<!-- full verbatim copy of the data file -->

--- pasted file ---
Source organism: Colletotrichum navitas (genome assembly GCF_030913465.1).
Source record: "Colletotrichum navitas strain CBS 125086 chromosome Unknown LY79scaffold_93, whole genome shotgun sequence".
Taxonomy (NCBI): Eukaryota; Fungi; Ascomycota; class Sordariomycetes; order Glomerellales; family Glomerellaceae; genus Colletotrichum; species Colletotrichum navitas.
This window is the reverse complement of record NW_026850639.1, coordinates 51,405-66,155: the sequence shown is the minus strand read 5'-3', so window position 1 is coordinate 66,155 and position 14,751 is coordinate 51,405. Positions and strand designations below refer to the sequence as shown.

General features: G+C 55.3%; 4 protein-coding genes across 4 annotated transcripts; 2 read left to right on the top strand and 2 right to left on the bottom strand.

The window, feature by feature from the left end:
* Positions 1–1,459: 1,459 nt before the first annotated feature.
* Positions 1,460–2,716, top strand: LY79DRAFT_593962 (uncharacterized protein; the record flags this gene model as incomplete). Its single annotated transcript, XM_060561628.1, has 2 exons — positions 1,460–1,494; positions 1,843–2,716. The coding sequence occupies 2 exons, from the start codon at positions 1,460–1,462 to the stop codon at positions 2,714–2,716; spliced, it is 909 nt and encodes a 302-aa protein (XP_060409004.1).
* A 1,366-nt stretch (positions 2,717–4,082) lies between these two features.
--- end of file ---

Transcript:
Source organism: Colletotrichum navitas (genome assembly GCF_030913465.1).
Source record: "Colletotrichum navitas strain CBS 125086 chromosome Unknown LY79scaffold_93, whole genome shotgun sequence".
Taxonomy (NCBI): Eukaryota; Fungi; Ascomycota; class Sordariomycetes; order Glomerellales; family Glomerellaceae; genus Colletotrichum; species Colletotrichum navitas.
This window is the reverse complement of record NW_026850639.1, coordinates 51,405-66,155: the sequence shown is the minus strand read 5'-3', so window position 1 is coordinate 66,155 and position 14,751 is coordinate 51,405. Positions and strand designations below refer to the sequence as shown.

General features: G+C 55.3%; 4 protein-coding genes across 4 annotated transcripts; 2 read left to right on the top strand and 2 right to left on the bottom strand.

The window, feature by feature from the left end:
* Positions 1–1,459: 1,459 nt before the first annotated feature.
* Positions 1,460–2,716, top strand: LY79DRAFT_593962 (uncharacterized protein; the record flags this gene model as incomplete). Its single annotated transcript, XM_060561628.1, has 2 exons — positions 1,460–1,494; positions 1,843–2,716. The coding sequence occupies 2 exons, from the start codon at positions 1,460–1,462 to the stop codon at positions 2,714–2,716; spliced, it is 909 nt and encodes a 302-aa protein (XP_060409004.1).
* A 1,366-nt stretch (positions 2,717–4,082) lies between these two features.